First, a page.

June 4, 2020

The Royal Family: Sometimes Blood is Thicker than Usual


The Royal Family opened to a packed house at the Will Geer Theatricum Botanicum on June 22.


<i>The Royal Family</i>: Sometimes Blood is Thicker than Usual

From left, Willow Geer, Tim Halligan, Abby Craden, Melora Marshall, Ellen Geer and Alan Blumenfeld star in The Royal Family at the TheatricumBotanicumthrough September 28. Prologue, a cast and crew discussion, will take place on Sunday, Aug. 25, at 2:30 p.m. before the show.

Like keys on a finely tuned piano, each performer rang true, with nary a flat note in the bunch. Perfectly cast and delivered, was a delight to watch and the perfect comedy antidote for a steamy summer’s evening in Topanga Canyon.

Written by Edna Ferber and George S. Kaufman, The Royal Family is a tour de force comedy of manners, a loosely based parody of the Barrymores’ theatrical dynasty. In fact, a portrait of Lionel Barrymore hangs above the stairs on the set, a wink to the obvious parody.


<i>The Royal Family</i>: Sometimes Blood is Thicker than Usual

Ellen Geer, Willow Geer and Melora Marshall star in The Royal Family at the Theatricum Botanicum, currently celebrating its 40th Anniversary.

This is also art imitating life imitating art when three generations of Topanga’s Royal Family take to the stage as the core cast: Ellen Geer as Fanny Cavendish, the matriarch of the family; sister Melora Marshall plays her daughter, Julie Cavendish; daughter Willow Geer as Fanny’s grand-daughter, Gwen Cavendish; and daughter-in-law Abby Craden as Kitty Dean.

Director Susan Angelo remarks, “Who better to play these parts than the Geers? They understand what it means to devote their lives to the theater.”

This is a noisy play that begins with commotion, phones ringing, doorbells, deliveries, calls to people upstairs, and servants rushing around shouting amid confusion. This is also a play about entrances and exits, particularly female entrances with great drama and many ruffles and flourishes. Exits were quieter.

And what about Melora Marshall? Is there nothing she cannot do? From other seasons of shows where she performed gender-bending male roles both comedic and serious, her range has continued to stretch into new octaves. As the over-the-top dramatic Julie Cavendish, she shines like the Super Moon in the sky above the Theatricum on opening night. Every gesture and pause is perfectly on key and sheds its light on the rest of the production.

Abby Craden as Kitty Dean enters with that dress! That hat? Pink satin, flapper beads, hips swaying back and forth like a metronome. Kitty is so obviously not part of the core Cavendishes that she feels she must out-Cavendish them and in this family, that is quite a feat. Her sashay walk by itself is worth an admission ticket.

Ellen Geer as Fanny delivers her lines with strength, confidence, wisdom and aplomb, sending zingers like this one out into the universe “You had to know how to act in MYThe Royal Family day!” She is a rock. The steady leader of the family and also holds its heart.

Willow Geer shines with her pouty naiveté, her childlike character of Gwen stretching from teen to top-billed star in a heartbeat. When pressed with a choice between a new play or matrimony, Gwen exclaims, “I’m sick of being a Cavendish. I want to be a human being.”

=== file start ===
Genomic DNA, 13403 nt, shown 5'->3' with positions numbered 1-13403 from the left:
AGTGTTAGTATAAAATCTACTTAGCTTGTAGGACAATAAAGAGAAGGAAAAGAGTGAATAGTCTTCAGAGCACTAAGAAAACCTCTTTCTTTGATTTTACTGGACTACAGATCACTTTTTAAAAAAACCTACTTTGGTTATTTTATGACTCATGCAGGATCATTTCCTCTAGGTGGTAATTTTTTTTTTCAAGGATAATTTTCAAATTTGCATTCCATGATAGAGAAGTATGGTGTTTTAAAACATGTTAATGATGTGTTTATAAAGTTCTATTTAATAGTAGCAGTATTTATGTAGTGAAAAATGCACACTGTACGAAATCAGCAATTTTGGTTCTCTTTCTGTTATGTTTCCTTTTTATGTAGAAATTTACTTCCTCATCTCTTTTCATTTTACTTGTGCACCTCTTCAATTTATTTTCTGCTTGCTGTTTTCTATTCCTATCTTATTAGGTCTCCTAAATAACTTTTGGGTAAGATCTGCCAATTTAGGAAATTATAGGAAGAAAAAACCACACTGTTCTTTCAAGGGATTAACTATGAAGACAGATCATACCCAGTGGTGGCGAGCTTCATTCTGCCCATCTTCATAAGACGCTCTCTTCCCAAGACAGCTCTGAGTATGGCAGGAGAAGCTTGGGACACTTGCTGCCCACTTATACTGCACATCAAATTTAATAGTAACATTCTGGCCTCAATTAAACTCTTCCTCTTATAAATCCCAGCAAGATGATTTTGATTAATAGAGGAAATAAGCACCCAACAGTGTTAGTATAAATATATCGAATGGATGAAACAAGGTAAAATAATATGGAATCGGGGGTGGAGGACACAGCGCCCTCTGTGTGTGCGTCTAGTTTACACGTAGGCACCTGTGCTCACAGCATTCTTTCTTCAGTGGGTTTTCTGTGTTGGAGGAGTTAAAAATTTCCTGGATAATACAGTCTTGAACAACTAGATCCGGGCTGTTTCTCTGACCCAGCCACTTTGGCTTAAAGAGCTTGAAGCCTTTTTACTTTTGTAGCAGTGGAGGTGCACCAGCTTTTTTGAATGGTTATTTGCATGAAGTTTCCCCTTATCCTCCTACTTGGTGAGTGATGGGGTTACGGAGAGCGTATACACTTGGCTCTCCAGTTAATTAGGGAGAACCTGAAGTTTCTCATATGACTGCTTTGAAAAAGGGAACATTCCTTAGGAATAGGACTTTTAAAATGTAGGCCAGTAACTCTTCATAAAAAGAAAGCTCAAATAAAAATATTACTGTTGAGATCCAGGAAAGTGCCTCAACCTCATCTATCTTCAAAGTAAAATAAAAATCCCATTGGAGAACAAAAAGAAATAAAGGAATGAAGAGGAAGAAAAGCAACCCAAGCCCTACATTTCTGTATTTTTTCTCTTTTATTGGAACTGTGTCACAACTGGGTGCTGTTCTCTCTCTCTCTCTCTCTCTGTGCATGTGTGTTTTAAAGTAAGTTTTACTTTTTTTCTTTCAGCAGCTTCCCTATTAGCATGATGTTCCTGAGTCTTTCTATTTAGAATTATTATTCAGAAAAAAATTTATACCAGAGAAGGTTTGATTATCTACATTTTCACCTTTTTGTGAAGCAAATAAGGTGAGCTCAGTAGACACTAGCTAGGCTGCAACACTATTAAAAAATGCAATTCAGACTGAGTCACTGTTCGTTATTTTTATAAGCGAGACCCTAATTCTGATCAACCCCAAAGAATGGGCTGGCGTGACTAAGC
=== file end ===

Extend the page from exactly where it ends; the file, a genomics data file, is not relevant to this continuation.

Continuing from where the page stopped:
<i>The Royal Family</i>: Sometimes Blood is Thicker than Usual

From left, Abby Craden and Tim Halligan in The Royal Family currently running at the Theatricum Botanicum in Topanga.

And, on the flip side when arguing about justifying acting as a career to her stockbroker fiancé, Perry Stewart, she declares, “Name TWO seventeenth-century stock brokers. I can [name a dozen] actors.” And with one line, wins the argument.

There are men in this play, yes, but the story is not really about them.

Instead, it is the dynamic of the women in the family, their love/hate affair with the theater, with each other and the over-the-top lives they lead together. Aaron Hendry as the wayward Cavendish son, Tony, a would-be movie-star idol and small-time hoodlum, steals the stage for the moments he arrives and departs, but this is really a story about females in a household where men play supporting and walk-on roles.

If the men are merely a means to an end, Andy Stroken, as Gwen’s long-suffering fiancé and Alan Blumenfeld as the dutifully loyal Oscar Wolfe, the family’s long-suffering agent, add exactly the right amount of vigor to agitate the action forward. As does Bill Gunter who portrays Gilbert Marshall, the equally long-suffering and unrequited lover of Julie, as a self-made man who returns after having made his fortune ten times over only to find Julie still married to the stage.

They are all married to the stage.

Also of note were the charming intermission actors who did a lovely job harmonizing the praises of the Theatricum and reminding audience members to celebrate the 40th anniversary of the theater in its fundraising effort to raise $400,000, a much-worthy local arts endeavor.

Note: Prologue, a cast and crew discussion takes place Sunday, Aug. 25, at 2:30 p.m. before the show.

Performances of The Royal Familyrun through Sept. 28 at The Will Geer Theatricum Botanicum,1419 N Topanga Canyon Blvd. 90290. Picnickers are welcome before and after shows. Snacks are available at intermission at the Hamlet Hut. Dress warmly in layers (since summer evenings can get chilly). Bring pillows or cushions for the bench seating.

The Royal FamilyThere will be one 10-minute intermission during this performance.

Tickets: $35 (lower tier); $25 (upper tier); Seniors (60­+), students, military veterans, AEA Members: $25/$15; Children 7-12: $10; Under 6, free.

For more information: (310) 455-3723; theatricum.com or follow on Twitter @theatricum."The Royal Family"